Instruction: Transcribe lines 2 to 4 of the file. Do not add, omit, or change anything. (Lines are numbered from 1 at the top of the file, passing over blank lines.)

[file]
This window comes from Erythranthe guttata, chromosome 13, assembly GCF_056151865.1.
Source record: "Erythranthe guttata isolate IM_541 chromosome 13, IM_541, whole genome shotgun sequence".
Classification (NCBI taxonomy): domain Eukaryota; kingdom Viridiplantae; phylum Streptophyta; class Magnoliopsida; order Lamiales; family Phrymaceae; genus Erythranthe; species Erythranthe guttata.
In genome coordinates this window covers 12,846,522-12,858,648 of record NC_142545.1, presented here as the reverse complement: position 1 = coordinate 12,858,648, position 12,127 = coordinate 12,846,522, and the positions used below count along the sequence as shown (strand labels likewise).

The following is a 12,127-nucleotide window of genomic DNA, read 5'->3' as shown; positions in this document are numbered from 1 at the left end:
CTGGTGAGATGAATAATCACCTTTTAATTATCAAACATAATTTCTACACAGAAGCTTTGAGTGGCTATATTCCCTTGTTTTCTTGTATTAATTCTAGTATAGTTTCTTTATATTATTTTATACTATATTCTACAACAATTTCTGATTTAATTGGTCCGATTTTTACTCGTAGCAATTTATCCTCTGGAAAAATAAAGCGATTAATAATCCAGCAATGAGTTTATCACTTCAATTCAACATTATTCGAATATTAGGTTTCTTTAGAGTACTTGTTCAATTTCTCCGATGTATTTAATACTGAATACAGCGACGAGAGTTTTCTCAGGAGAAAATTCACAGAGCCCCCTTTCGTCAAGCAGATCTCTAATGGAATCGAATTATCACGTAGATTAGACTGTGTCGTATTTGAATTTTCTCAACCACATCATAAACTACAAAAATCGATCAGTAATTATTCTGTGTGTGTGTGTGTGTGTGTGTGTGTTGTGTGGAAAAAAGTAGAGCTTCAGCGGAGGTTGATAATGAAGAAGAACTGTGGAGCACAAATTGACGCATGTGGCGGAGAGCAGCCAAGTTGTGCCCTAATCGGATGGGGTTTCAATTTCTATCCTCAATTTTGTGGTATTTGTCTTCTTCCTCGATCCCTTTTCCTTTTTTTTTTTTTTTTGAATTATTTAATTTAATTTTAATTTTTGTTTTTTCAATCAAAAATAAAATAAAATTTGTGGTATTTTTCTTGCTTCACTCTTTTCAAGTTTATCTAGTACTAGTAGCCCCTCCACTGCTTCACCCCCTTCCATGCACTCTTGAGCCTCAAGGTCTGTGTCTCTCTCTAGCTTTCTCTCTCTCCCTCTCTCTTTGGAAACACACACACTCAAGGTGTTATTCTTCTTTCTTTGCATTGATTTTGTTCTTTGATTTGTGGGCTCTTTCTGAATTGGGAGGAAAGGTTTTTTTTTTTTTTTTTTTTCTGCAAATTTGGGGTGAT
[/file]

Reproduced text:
Source record: "Erythranthe guttata isolate IM_541 chromosome 13, IM_541, whole genome shotgun sequence".
Classification (NCBI taxonomy): domain Eukaryota; kingdom Viridiplantae; phylum Streptophyta; class Magnoliopsida; order Lamiales; family Phrymaceae; genus Erythranthe; species Erythranthe guttata.
In genome coordinates this window covers 12,846,522-12,858,648 of record NC_142545.1, presented here as the reverse complement: position 1 = coordinate 12,858,648, position 12,127 = coordinate 12,846,522, and the positions used below count along the sequence as shown (strand labels likewise).